Of the seven core stocks in my growth portfolio AIG (AIG) currently has the largest weighting. In fact, when it comes to AIG, I'm the polar opposite of the nameless character that Sam I Am pesters from one corner of the earth to the other in Green Eggs And Ham: I like AIG's prospects in the "here, there, and everywhere" below $47 a share. In this article, we'll examine the catalysts that have the potential to drive AIG higher in 2013.
As I outlined in my previous article "AIG May Be The Investment Of The Decade," AIG is all but certain to be named a non-bank systemically important financial institution, or SIFI. If SIFI sounds an awful lot like "too big to fail," that's because it is. AIG Property Casualty is the largest U.S. commercial insurer in the Northern Hemisphere, the largest U.S. based property casualty insurer in Europe, and the largest foreign property casualty insurer in China and Japan.
Source: AIG IR.
Mr. Market is currently ignoring the upside of SIFI status, but don't expect the brush-off to continue for much longer with financial institutions who pass the Fed's stress test hiking their dividend by 500%. Few other large-scale companies are as incentivized as SIFIs to grow their dividend.
AIG has been running its own stress test simulations for over a year. The company was originally expected to receive non-bank SIFI status in Q4 2012, but this was postponed. After that, no one will know the exact date, not even AIG.
Considering a) the fact that MetLife was clawing its eyes out after it failed its last stress test and b) the American Council of Life Insurers is imploring the Fed not to lump major insurers in with banks, how can I be so cavalier about the inevitable AIG stress test? Because the company's SIFI hearing was postponed, AIG gets the benefit of knowing a) where more of the landmines are, and b) time to rebalance accordingly. There's a reason why letting someone else jump in first is a consistently winning strategy when the waters are rumored to be shark infested.
Better still, after the company jettisons the small bank it owns, it will no longer be a bank holding company subject to the Comprehensive Capital Analysis and Review (CCAR). The fact that AIG has been working hand in glove with the Fed since the meltdown to design its fortress balance sheet, rather than taking MET's more defiant stance, tells me that AIG will likely pass its trial by fire.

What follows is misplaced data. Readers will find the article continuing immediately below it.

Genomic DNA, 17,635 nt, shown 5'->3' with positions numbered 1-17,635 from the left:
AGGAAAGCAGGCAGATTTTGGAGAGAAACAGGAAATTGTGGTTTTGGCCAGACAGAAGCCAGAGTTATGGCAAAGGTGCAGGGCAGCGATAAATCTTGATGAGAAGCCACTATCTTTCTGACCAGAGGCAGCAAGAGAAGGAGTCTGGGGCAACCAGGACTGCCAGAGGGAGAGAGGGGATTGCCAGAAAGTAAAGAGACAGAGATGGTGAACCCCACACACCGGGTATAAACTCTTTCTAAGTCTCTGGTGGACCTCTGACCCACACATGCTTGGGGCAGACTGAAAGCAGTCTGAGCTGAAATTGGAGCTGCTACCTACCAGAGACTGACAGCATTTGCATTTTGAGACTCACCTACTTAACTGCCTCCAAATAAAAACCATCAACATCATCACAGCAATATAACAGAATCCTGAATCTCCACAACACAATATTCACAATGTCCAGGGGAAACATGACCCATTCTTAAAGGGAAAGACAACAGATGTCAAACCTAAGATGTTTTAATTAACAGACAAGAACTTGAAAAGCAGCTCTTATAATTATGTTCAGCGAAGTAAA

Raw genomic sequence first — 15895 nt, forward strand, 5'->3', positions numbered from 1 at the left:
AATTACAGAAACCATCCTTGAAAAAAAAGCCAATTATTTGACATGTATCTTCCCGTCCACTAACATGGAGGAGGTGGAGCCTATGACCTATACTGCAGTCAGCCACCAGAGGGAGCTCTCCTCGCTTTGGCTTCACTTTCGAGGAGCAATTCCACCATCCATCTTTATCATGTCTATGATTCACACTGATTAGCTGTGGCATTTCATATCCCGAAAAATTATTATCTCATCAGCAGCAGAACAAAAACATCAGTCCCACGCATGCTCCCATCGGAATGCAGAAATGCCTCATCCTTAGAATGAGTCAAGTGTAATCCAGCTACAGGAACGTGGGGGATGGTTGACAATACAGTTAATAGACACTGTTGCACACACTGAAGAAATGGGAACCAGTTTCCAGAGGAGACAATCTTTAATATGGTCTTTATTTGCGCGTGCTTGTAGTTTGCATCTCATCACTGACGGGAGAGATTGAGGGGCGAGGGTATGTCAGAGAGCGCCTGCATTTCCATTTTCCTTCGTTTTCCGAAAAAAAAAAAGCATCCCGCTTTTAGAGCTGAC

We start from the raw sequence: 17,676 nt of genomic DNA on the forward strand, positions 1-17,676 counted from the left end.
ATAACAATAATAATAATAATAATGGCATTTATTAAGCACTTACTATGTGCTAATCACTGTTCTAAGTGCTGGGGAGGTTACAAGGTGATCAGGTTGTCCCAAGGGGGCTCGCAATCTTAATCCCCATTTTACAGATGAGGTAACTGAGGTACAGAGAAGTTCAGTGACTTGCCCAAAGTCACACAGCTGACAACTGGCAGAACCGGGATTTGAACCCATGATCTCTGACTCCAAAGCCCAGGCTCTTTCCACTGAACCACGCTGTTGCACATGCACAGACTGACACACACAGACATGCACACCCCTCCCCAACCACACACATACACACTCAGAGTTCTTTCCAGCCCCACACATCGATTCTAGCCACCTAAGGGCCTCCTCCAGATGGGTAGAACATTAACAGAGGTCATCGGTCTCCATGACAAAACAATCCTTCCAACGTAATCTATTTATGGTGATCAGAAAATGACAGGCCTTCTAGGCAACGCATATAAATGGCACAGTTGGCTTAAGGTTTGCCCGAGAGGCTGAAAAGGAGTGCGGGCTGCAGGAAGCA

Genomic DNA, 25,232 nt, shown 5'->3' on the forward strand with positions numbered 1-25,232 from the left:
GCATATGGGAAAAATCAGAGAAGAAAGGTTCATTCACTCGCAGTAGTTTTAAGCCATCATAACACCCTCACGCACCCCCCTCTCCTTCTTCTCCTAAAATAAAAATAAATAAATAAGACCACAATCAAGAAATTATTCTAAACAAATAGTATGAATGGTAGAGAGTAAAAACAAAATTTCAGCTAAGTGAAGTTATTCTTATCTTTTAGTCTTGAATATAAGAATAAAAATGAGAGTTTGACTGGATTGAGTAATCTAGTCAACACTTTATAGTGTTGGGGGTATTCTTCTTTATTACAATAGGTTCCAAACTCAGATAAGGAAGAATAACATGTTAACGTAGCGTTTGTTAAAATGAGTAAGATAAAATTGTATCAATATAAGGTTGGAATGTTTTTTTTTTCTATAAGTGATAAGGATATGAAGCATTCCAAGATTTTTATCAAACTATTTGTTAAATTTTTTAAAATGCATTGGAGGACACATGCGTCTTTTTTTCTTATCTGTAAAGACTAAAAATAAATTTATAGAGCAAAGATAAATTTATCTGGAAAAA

The index funds that currently include AIG in their top 10 holdings are shown in the table below.
Dow Jones U.S. Insurance Index Fund
Financials Sector Fund
Financial Select Sector SPDR
Strategic Value Index Fund
Large Cap Value Equities
Dow Jones U.S. Financial Sector Index Fund
Financials AlphaDEX Fund
AIG should continue to increase its index fund weighting once it resumes share repurchases. As of this writing, 84.10% of AIG is already institutionally held, leaving precious few shares for retail investors later.
Most Hated in America
AIG is America's Most Hated company, according to Harris Interactive's 14th Annual Reputation Quotient Survey (PDF), with an RQ score of 48.57 indicating that the company's reputation is at a "critical" low.
Source: Harris Interactive.
From the Harris Poll, we learn that Americans hate their a) banks b) oil companies, c) Internet providers, and d) insurers. Needless to say, I'm shocked -- shocked -- to find that Americans hate paying utility bills and being charged overdrafts and late fees, often by the same companies they just bailed out.
It seems to me that as long as AIG keeps as far away from Maurice Greenberg as it can get, there's nowhere left to go but up. In fact, AIG's reputation improved by over 2 points in the last year, and based on the current trajectory, it is about to move up the chart as it is replaced by Goldman Sachs.
Speaking of banks, has public opinion dented Bank of America's (BAC) earnings? Is Exxon (XOM) on the skids? Last I checked, these companies were officially considered to be "necessary evils." Yes, it's terrible, what a cruel world, but what can you do, right? As an investor, it's the necessary part that interests me.
If you can't beat 'em, join 'em.
The Hedges Have Moved In
AIG is now the most widely held Hedge Fund stock in the market today, including Daniel Loeb's Third Point, David Tepper's Appaloosa Management and George Soros's personal money management firm. Could it have something to do with a purported $5 billion summer share buyback, or the fact that AIG's CEO Robert Benmosche dramatically outperformed expectations at Metlife after it de-mutualized? Hey, you never know.
What we do know is that incremental buying will likely keep positive pressure on AIG's share price in 2013.
AIG is done playing defense. If the company demonstrates higher and more consistent earnings within Property/Casualty or Life and Retirement operating segments, continue to improve its capital structure, and consistently generating underwriting profits post-Sandy, AIG will receive another upgrade from both analysts and the ratings agencies. In addition, the company has launched a new division called Connective Mortgage Advisory Co. to sift through Fannie Mae and Freddy Mac properties for long term investment opportunities at heavily discounted prices. Given the recent 15% uptick in mortgage applications and a dearth of available supply in many areas, AIG is perfectly positioned to exploit the housing rebound.
With AIG's limited downside, multiple short term catalysts, considerable tax breaks, a price-to-sales ratio of 0.9, and a CEO behind the wheel with a history of aggressive outperformance, I remain bullish on AIG's prospects in 2013.